Jim Farrell’s The Torch documents the life of Blues legend Buddy Guy. Now in his 80’s, Buddy Guy has been the standard-bearer for the Blues for decades. He survived his contemporaries, including such luminaries as Howling Wolf, Muddy Waters, and John Lee Hooker. The writer/director focuses on Guy’s desire to see Blues carried on. His chosen heir apparent is Quinn Sullivan, a 23-year-old virtuoso of electric Blues guitar who has been recording, performing, and traveling with Buddy Guy since he was a pre-teen.
The Torch artfully alternates Guy’s biography with the story of his mentorship of Sullivan like a finely syncopated rhythm. Guy was helped and encouraged when he was young, and it has been his sacred mission to pass that benefit down to a new generation of players. He is passionate about the music not dying out once he’s gone. Guy grew up very poor as the son of a sharecropper in Louisiana. He found his way to Chicago as a young man looking to get noticed by his generation’s Blues legends. He eventually was recognized for his talent and skill, but the road traveled was hard, and it took many years for Guy to achieve fame and make a comfortable living.
On September 9th, 1987, Dan Aykroyd opened the now-famous “Briefcase Full of Blues” show by predicting the death of the Blues. “Good evening ladies and gentlemen, and welcome to the Universal Amphitheater. Well, here it is, the late 1970s going on 1985. You know, so much of the music we hear today is pre-programmed electronic disco. You never get a chance to hear master bluesmen practicing their craft anymore. By the year 2006, the music known today as the Blues will exist only in the classical records department in your local public library.”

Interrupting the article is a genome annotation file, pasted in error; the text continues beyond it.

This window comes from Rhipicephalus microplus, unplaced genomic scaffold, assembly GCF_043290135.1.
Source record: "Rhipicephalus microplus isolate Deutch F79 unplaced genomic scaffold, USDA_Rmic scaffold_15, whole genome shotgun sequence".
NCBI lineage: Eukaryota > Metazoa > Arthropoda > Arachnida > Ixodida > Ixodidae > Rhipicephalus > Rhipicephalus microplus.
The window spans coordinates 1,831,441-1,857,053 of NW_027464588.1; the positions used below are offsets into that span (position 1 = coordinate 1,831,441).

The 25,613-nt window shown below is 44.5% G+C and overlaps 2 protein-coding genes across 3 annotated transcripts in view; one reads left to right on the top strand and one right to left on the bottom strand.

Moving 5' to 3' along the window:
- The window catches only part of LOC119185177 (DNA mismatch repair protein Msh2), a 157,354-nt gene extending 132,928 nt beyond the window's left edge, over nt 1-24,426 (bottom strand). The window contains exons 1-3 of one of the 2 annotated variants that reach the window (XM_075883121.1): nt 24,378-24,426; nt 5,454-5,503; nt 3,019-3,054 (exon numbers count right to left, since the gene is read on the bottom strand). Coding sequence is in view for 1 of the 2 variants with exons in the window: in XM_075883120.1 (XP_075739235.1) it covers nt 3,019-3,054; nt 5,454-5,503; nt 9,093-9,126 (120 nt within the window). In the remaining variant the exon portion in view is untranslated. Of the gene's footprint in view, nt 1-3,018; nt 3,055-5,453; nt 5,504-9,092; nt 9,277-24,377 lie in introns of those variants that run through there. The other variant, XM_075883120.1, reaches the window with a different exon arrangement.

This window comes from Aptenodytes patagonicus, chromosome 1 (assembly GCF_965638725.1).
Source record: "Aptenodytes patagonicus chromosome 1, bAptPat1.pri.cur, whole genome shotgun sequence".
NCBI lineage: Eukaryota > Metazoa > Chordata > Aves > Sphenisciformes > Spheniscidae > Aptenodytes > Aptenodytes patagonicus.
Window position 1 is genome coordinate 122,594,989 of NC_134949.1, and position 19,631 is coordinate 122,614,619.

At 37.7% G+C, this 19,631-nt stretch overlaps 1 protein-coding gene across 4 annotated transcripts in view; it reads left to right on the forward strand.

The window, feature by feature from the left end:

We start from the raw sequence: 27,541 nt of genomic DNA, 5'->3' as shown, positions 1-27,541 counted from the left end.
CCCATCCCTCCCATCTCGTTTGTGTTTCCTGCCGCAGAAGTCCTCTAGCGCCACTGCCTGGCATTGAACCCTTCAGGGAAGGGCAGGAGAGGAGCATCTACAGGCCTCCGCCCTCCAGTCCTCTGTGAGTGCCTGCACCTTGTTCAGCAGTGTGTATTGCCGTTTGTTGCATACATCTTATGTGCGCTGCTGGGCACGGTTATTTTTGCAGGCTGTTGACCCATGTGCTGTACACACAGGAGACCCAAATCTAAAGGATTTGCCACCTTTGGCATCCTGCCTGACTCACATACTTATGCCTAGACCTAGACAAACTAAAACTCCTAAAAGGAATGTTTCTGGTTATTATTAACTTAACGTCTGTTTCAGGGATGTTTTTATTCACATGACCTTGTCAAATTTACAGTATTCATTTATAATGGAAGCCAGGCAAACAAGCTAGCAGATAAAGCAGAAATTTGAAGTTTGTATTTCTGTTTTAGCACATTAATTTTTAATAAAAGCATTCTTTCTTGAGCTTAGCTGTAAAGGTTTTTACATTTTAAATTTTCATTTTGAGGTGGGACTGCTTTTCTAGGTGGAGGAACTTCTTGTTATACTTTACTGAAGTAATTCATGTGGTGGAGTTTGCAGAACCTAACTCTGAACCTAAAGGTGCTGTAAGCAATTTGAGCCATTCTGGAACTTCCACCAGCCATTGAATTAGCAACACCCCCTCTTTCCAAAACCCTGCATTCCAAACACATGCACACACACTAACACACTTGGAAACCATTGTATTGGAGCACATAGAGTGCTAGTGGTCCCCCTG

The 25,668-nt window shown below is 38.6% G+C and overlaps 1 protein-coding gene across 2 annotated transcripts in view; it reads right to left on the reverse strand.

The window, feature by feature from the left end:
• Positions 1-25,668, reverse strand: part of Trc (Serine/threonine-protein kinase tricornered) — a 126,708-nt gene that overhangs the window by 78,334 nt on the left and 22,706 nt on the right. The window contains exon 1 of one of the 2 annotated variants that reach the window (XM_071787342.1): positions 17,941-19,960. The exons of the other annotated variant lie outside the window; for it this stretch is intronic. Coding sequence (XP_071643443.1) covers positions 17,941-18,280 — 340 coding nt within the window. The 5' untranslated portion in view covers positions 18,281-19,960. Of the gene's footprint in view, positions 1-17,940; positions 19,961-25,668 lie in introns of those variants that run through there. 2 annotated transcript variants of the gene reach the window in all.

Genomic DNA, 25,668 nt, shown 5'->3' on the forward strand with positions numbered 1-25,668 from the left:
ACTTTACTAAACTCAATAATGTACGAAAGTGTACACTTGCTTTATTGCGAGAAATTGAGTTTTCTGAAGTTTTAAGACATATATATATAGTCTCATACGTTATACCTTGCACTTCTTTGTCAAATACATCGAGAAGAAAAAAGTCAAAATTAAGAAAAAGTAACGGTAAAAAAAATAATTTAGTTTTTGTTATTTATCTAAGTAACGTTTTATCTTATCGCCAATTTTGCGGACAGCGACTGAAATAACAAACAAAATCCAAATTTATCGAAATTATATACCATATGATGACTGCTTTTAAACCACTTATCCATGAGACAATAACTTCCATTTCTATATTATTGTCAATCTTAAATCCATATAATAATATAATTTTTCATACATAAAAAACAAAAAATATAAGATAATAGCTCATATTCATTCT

“…Buddy Guy has been the standard-bearer for the Blues for decades.”
He would have been right, but for two things he could not have predicted: the ubiquitous global audio/video library available streaming on the Internet and the longevity and persistence of Buddy Guy. Along with being a brilliant and inspiring guitar player, Guy seems to be a genuinely good-natured and warm person. He loves the people he plays with and for almost as much as he does the music. It’s the gospel he preaches to an adoring congregation.
Quinn Sullivan’s story would stretch the boundaries of credibility if The Torch did not show us footage of him playing with Guy in New Bedford, MA, when he was eight. Sullivan is a natural prodigy who’s made the most of his gifts with the help of his legendary teacher and most ardent champion. It’s inspiring to witness.
The film features a great deal of wonderful music and would be a valuable document if that’s all it was, but Farrell brings us a crucial look at Buddy Guy and his legacy. The filmmaker interviews the likes of Carlos Santana, Johnny Lang, Susan Tedeschi, and Derek Trucks, among others, and they all have great stories about Guy.
There are few pleasures in the world more profound than Chicago Blues in the grand tradition. Buddy Guy is still an energetic performer, but it’s not certain how long he will be able to continue playing at his age. As he inevitably fades into Blues history, his spirit, touch, and legacy will live on through Quinn Sullivan. Sullivan, in turn, as he ages, must pass that torch to the next generation. Blues and Jazz are the only original American styles of music, and they are being preserved for the future to appreciate. Part of that effort is the creation of The Torch. Hat tip to Jim Farrell for keeping it alive and making sure it stays that way.
"…few pleasures in the world more profound than Chicago Blues..."